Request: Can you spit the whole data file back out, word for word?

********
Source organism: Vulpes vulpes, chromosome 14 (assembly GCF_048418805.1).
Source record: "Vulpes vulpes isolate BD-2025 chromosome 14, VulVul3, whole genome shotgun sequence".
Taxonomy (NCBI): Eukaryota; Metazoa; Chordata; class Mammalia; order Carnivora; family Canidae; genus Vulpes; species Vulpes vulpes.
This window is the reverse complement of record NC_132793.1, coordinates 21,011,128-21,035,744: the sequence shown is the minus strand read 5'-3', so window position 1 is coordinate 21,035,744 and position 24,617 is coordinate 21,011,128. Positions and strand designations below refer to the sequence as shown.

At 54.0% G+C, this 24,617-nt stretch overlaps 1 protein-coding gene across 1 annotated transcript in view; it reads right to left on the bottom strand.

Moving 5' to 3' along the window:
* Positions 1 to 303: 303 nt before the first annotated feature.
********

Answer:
Source organism: Vulpes vulpes, chromosome 14 (assembly GCF_048418805.1).
Source record: "Vulpes vulpes isolate BD-2025 chromosome 14, VulVul3, whole genome shotgun sequence".
Taxonomy (NCBI): Eukaryota; Metazoa; Chordata; class Mammalia; order Carnivora; family Canidae; genus Vulpes; species Vulpes vulpes.
This window is the reverse complement of record NC_132793.1, coordinates 21,011,128-21,035,744: the sequence shown is the minus strand read 5'-3', so window position 1 is coordinate 21,035,744 and position 24,617 is coordinate 21,011,128. Positions and strand designations below refer to the sequence as shown.

At 54.0% G+C, this 24,617-nt stretch overlaps 1 protein-coding gene across 1 annotated transcript in view; it reads right to left on the bottom strand.

Moving 5' to 3' along the window:
* Positions 1 to 303: 303 nt before the first annotated feature.